Louisiana Bucket Brigade
Mission: Zero Accidents. Why Cooperation to Reduce Accidents at Louisiana Refineries is Needed Now. Report has the objective to end refinery accidents.
- At issue with the accident reports from 2012 (the most recent data available) is underreporting by refineries as well as sloppy reporting. Refineries provided no information about 11% of their accidents. In Shreveport, 12% of Calumet Refining’s reports were not filed until community members called the state agency and forced the reporting.
- “It is essential that refinery incidents get reported because that is one of the first steps in protecting the employees and the community,” said USW International Vice President Gary Beevers. Accident emissions have increased over the last several years.
- "There is nothing more fundamental for workers' and communities' right-to-know than a robust system of reporting chemical releases, and making the data easily available," noted Celeste Monforton, DrPH, MPH, policy co-chair of the Occupational Health & Safety Section, American Public Health Association. "LABB's report confirms what workers and residents have known for years----petrochemical companies too often skirt the laws for reporting serious incidents."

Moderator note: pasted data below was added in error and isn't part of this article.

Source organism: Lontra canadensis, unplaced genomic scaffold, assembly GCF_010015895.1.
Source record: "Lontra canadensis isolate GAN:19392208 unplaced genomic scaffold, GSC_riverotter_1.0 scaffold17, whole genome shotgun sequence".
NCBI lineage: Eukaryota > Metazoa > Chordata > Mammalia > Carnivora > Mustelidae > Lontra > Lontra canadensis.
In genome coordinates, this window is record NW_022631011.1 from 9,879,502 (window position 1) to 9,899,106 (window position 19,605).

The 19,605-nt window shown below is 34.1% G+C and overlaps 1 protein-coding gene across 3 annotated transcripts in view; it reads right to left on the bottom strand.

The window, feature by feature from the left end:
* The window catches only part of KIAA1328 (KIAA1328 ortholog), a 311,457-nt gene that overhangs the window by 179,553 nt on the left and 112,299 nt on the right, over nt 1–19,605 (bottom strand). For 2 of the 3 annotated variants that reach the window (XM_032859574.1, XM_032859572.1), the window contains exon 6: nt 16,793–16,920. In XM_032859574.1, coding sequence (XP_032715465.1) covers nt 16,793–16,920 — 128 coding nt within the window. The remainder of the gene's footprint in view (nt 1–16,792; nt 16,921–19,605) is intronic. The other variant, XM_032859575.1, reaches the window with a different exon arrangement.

Other issues with 2012 Reporting and LDEQ Inspections
FACT: DEQ has access to CEMS data upon request. There is a recent request from residents for a copy of this particular CEMS data from the community meeting. Notes from the community and CAP meetings indicate several air permit exceedances, including: sulfur dioxide at the sulfur recovery unit at 500 ppm (permit limit 150 ppm), hydrogen sulfide at fuel drum 300 ppm (permit limit 162 ppm), and over 1,000 pounds of sulfur at the flares. CAP meeting information is not made available to the public. .